Sunday, June 15, 2014
I will be forever grateful for the role model provided by my father. I do not take this lightly as I know many spend a lifetime in conflict over emotional damage and expectations laid down by a parent. He was not a cheerleader who thought his children could do no wrong but he was supportive of paths we chose that were quite different from his own.
He was a conscientious objector to WWII. He never struck me. He worked quietly for social justice in personnel at the American Friends Service Committee.
By most measures he was not overly successful or particularly accomplished. He was a good tennis player and a good singer. He did not seek or make a large circle of friends. Having outlived most of his peers he will soon be forgotten.
But when he died a tearful nurse’s aide said to a member of the family, “He was the nicest man I ever met.” What an epitaph. To me this is something to aspire to. To have someone, anyone, say this about you when you are gone. That would be a life well lived.
Sunday, May 4, 2014
I have been sitting on the idea of a pierced design for a panel for a long time, one like you see for the sound hole of lutes. The pattern I chose was a modified Celtic double knot which I thought fitting for a cabinet likely to hold Irish and Scotch whiskeys. I borrowed a scroll saw and spent several days cutting the patterns. I used small needle files to clean it up, and then carved it to give a woven effect.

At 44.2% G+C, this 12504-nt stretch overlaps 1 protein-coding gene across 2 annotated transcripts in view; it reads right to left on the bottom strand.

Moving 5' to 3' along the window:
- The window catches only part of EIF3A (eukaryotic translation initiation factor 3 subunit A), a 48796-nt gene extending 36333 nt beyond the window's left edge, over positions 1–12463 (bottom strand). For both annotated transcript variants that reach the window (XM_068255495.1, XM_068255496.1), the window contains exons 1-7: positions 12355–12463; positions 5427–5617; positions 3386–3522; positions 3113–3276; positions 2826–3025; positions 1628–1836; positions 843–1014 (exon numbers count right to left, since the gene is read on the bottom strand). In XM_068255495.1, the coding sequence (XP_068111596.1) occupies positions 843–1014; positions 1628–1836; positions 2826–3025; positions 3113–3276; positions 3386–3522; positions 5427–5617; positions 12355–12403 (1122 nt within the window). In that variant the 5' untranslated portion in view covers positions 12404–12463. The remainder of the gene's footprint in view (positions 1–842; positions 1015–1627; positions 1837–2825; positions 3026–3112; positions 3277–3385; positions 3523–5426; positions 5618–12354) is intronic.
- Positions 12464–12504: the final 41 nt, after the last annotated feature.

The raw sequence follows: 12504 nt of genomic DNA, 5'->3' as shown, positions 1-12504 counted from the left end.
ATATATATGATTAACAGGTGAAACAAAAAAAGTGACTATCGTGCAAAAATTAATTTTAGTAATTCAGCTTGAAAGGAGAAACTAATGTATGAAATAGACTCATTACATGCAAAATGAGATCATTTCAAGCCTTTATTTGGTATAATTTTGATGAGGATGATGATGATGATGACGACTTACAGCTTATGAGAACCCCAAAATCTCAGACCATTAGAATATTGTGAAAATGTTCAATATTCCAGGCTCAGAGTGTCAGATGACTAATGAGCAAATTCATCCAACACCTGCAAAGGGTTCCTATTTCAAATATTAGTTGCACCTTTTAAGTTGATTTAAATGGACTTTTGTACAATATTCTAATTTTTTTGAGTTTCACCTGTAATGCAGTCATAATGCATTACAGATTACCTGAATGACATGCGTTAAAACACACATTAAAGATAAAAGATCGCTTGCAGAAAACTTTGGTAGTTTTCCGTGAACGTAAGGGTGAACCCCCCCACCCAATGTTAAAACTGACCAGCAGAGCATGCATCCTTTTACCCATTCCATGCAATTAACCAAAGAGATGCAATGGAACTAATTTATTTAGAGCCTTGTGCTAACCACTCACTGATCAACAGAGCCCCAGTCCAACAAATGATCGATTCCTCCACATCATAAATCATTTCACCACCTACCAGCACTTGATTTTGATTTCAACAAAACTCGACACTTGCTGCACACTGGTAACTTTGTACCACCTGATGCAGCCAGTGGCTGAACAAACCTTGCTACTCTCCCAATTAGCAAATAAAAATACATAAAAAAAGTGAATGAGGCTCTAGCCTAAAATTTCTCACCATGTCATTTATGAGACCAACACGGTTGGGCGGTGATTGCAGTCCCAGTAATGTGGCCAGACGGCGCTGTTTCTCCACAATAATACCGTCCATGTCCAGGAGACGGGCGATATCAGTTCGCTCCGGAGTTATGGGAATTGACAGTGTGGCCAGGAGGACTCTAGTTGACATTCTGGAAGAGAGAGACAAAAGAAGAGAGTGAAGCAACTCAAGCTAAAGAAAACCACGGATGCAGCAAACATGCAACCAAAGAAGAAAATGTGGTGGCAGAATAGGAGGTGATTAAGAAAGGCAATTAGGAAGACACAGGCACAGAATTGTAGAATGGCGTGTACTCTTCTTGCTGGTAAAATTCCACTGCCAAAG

The curving lines of the door stiles is carried over from the side panels. It is common practice to edge glue boards together to get needed width. You can get 10" wide walnut but it is expensive and I didn't have any in my stash. In some woods such as oak this glue line can be almost undetectable but in figured woods it is more noticeable and I think less than pleasing. So this time I decided to accentuate the line with a narrow gap between the boards. I temporarily glued together the matched curved edges to facilitate cutting the dovetails and inside dadoes. Just prior to glue up they were sawn apart again and sanded.
I think these curving lines loosen up this piece, making it less formal. I like some organic feel to my work, some recollection of the source of the material. The hand carved door pulls have a surface treatment of gouge marks. Interesting to the touch and, once again, more organic than something highly polished.
The back is ship-lapped slats that include the light colored sap wood. This wood is often discarded but I like using it in this way.
I have made many things of wood. Have I put in my 10,000 hours yet? If not, I must be getting close. It does not mean I don't make mistakes or that I am not clumsy in some efforts. But it does mean that I am able to give more thought to the look and feel of a piece than to the mechanics of its assembly.
This kind of project might be my favorite way of woodworking - following the muse with a loved one in mind.
I have posted a few more pictures that can be seen full screen at: http://srtuttle.smugmug.com/Liquor-Cabinet